AI art has made waves since its first appearance online. A lot of people seem to enjoy it; especially in recent days, as content creators all over the world have taken to cartooning themselves by using the Lensa AI “magic avatar’ generator.
However, what most people either don’t know about (or don’t care about) is that AI generators, such as Lensa AI, have real and horrifying consequences for artists everywhere! Keep reading to know about the real dangers that AI art inflicts on small artists all over the world.
“This is Art Theft”
Artist Jon Lam–who has worked as a storyboard artist for video game giant, Riot–took to Instagram to vent their frustrations regarding AI art theft recently. He states, “It’s unethical, and Big tech is behind this ripping off artists everywhere for $8 a pop.” Thousands of replies came in, with most being supportive of Lam’s sentiments.
Artists everywhere have been frustrated for over a year now with the rise of AI art generators. The commodification of art and the removal of human experience and skill from what is an essentially human endeavor, have led to the degradation and mockery of artists all over the internet.
Technically Legal Copyright Theft
Unfortunately, AI Generators use an AI art model called ‘Stable Diffusion.’ This system pulls together different images and paintings, created by real-life artists, as a basis for the pieces that are generated for most mass consumers. Because of legal loopholes and other small print, this allows the AI to get away with what is essentially the theft of different artists’ intellectual property, and then profit off of it––without a single mention of credit or compensation.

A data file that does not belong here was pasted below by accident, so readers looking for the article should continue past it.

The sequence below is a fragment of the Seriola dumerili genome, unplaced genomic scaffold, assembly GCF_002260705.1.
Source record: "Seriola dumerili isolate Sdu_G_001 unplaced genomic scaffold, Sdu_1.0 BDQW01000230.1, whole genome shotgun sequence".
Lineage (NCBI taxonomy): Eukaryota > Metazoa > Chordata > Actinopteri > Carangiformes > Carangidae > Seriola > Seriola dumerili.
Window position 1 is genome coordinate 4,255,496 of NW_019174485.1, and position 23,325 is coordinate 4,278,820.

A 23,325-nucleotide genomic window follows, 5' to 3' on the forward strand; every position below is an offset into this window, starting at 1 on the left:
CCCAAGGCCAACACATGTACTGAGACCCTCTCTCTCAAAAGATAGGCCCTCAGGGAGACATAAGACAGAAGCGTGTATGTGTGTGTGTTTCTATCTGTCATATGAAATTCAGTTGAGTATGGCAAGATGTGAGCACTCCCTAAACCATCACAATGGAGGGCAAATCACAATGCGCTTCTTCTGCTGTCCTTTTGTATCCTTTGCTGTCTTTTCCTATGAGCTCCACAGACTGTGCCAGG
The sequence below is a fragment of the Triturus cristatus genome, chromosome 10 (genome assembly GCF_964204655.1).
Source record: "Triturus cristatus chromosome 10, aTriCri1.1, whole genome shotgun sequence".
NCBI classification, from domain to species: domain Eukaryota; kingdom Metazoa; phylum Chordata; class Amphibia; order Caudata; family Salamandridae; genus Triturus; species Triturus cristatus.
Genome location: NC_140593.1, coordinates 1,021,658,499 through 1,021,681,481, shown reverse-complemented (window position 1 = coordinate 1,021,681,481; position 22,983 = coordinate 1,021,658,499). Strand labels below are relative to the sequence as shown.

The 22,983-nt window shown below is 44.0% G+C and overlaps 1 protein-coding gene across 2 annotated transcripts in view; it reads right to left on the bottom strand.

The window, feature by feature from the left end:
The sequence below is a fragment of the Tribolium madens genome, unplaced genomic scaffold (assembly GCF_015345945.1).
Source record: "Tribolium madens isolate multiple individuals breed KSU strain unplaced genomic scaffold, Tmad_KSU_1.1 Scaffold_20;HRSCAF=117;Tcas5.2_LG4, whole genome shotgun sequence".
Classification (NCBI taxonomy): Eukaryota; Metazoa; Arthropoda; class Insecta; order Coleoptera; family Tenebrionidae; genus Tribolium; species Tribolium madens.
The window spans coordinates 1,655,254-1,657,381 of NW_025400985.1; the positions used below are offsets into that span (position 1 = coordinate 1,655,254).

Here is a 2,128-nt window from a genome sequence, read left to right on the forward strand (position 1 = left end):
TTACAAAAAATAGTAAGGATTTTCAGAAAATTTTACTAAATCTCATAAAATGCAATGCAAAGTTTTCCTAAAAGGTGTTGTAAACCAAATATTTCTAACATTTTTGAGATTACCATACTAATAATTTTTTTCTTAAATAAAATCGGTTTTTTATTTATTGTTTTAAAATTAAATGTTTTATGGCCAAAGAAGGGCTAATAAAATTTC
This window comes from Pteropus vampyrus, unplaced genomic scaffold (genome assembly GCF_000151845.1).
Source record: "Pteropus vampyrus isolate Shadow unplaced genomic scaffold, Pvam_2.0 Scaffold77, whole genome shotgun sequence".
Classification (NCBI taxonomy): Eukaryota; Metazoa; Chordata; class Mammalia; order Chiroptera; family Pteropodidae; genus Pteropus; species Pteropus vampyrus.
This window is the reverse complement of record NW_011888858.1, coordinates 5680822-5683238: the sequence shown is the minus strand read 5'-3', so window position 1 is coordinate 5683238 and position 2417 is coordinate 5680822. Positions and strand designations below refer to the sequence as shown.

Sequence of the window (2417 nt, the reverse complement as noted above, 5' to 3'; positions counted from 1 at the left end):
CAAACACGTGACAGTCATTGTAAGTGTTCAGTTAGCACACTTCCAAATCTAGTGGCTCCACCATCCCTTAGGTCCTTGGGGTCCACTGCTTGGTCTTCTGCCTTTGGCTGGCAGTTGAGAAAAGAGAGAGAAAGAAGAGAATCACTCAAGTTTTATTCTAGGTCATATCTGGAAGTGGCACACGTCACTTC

#HumanArtists vs AI Art
To counteract this rising trend of using AI generators instead of commissioning real creators, the artists of Twitter have taken to making #HumanArtists trend online. Searching through the tag, we can see all the hard work that is overlooked in favor of the cheaper and quicker alternative.
We recommend that our readers do their own research on AI generators and why they are quickly becoming a problem for creatives everywhere. Jon Lam and the artists of Twitter are not the only ones who will suffer the quickly spiraling rise of AI generators. As the value of artists everywhere plummets, it will be up to us to stand up and support them to show that you simply cannot replicate or replace what real-life people have to offer.
To learn more about AI generators and their many ethical issues, click here!
For our favorite book cover art, click here!